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Friday, October 19, 2012

Japan's Embarrassment - #9

Welcome to the ninth and final thread that has seen us go from Japan's different way of creating a calendar, different way of telling time, how it led to a different way of building clocks, how the clockmaker expertise led to their building of automatons, how the automatons inspired early robot builders, to the creation of a robotics industry that is envied worldwide... and now to Japan's embarrassment.

Despite the glowing reviews of Japan's success in the robotics industry, has the Japanese ego grown so large that its arrogance is getting in the way of continued growth?

And it all goes back to the March 11, 2011 earthquake, tsunami and near-nuclear meltdown that afflicted the northeast coast of Japan.

According Christal Whelan who wrote in the August 2, 2011 edition of The Daily Yomiuri newspaper: "Despite Japan's extraordinary expertise in robotics, the country was unprepared to use them in scenarios resulting from the March 11 Great East Japan Earthquake. Instead, iRobot's PackBot and Warrior from the United States assumed leading roles in missions."

Now... these aren't the cool robots we've sen from Japan that can play a musical instrument, walk the dog, chat up customers or provide security. Rather these robots are more like the remote-controlled robotics... which is why I'm cutting Japan some slack here... even if Japan itself isn't.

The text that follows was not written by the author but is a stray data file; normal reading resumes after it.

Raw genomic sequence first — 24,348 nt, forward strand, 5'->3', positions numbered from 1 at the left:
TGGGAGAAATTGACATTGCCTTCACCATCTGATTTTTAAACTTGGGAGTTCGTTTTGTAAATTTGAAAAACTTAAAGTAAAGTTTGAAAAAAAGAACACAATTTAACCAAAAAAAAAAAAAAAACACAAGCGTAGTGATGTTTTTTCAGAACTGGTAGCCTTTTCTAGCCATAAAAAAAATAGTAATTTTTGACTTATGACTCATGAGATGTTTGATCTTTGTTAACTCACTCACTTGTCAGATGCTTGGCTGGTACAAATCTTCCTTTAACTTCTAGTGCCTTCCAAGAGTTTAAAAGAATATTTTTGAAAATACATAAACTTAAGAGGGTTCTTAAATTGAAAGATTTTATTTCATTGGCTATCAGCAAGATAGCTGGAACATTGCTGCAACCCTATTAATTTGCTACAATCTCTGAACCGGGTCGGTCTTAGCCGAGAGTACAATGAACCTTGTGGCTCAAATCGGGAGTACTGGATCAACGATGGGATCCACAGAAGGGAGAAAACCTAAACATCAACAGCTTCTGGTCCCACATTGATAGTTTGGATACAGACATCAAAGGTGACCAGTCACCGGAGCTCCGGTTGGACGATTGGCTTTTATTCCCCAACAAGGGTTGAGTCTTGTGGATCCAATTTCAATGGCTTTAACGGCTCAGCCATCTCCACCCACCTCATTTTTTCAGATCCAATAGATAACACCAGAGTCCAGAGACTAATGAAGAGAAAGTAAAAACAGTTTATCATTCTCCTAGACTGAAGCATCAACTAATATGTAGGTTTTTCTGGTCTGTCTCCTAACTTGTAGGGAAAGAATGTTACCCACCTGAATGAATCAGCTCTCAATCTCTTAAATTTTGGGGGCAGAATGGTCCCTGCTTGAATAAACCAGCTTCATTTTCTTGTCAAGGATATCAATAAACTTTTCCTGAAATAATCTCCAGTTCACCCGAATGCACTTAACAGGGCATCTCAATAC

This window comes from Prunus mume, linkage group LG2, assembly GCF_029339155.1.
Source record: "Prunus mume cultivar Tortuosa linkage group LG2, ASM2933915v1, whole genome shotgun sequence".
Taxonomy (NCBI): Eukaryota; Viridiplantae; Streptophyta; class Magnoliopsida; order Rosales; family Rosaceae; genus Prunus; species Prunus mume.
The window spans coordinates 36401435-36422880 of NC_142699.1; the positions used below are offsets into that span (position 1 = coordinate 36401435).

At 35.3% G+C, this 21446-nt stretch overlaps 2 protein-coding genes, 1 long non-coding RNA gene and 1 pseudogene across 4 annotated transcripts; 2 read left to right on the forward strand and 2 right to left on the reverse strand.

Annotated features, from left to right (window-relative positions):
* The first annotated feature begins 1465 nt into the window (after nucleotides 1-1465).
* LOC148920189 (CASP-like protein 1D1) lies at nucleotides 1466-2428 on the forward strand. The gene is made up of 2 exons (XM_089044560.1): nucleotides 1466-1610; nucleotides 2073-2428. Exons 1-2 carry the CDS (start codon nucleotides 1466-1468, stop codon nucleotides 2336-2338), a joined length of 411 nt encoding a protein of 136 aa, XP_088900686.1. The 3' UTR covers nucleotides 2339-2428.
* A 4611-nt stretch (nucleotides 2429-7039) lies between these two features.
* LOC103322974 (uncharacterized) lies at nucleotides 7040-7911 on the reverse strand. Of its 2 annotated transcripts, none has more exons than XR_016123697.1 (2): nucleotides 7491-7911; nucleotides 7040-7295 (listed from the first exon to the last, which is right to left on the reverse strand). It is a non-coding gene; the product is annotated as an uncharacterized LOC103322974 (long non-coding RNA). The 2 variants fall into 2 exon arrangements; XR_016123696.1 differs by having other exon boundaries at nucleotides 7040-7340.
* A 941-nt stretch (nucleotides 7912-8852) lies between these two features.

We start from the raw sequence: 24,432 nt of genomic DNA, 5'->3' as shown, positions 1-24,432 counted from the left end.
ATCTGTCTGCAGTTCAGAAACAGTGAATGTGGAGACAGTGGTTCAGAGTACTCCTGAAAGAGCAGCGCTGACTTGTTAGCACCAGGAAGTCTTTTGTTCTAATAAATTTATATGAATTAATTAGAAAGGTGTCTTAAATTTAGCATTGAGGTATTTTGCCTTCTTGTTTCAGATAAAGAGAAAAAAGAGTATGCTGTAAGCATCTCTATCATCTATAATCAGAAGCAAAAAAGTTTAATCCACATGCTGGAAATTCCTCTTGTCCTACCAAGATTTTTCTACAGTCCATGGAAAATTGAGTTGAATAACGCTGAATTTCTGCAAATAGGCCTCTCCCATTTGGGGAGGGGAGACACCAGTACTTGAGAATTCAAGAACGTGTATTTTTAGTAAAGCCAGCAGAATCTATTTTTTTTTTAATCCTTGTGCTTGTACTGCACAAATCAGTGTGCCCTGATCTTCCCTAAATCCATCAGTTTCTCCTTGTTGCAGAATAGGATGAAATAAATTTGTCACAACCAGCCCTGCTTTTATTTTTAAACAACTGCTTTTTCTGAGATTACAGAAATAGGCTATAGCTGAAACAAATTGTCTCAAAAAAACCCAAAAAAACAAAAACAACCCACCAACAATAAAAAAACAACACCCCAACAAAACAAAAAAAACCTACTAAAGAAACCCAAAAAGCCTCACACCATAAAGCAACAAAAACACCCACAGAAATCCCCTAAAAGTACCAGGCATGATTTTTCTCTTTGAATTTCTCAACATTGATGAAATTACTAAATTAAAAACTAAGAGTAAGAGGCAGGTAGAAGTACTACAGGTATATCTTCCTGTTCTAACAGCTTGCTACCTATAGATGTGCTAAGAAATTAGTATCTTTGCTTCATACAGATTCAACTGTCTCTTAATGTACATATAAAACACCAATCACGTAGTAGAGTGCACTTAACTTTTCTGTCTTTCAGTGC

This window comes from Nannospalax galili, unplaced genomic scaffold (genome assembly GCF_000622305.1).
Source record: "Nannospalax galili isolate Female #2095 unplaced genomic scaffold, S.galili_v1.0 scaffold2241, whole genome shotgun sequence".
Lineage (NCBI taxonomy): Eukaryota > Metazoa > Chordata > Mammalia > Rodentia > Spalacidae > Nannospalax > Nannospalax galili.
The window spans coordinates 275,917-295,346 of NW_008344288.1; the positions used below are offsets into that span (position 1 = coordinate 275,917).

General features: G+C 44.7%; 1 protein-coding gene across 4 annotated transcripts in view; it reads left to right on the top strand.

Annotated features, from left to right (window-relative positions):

According to a May 8, 2011 Los Angeles Times article written by John Glionna and Yuriko Nagano people in Japan questioned why foreign-built robots had to be used to help during the disaster when the country is supposed to be renowned for its robotics expertise. "Many here are asking why the remote-controlled machines had to be imported. Critics say Japanese scientists have wasted too much of their expertise developing such gimmicky technology such as robots that can sing, dance and play musical instruments rather than more practical versions that could have been put to use in a national emergency."

That's probably true... the Japanese have been making some fine robots, but perhaps are falling behind in robotics. I'm making that distinction here. Let's call a robot something of humanoid shape, while robotics could involve machinery picky and placing objects from one place to another in a series of pre-programmed duties or the remote-controlled equipment that the LA Times folks are talking about.

Now it's not like Japan was completely shut out of supplying robotic equipment to help out. Quince, a Japanese-built robot designed for nuclear and biological disaster rescue was sent.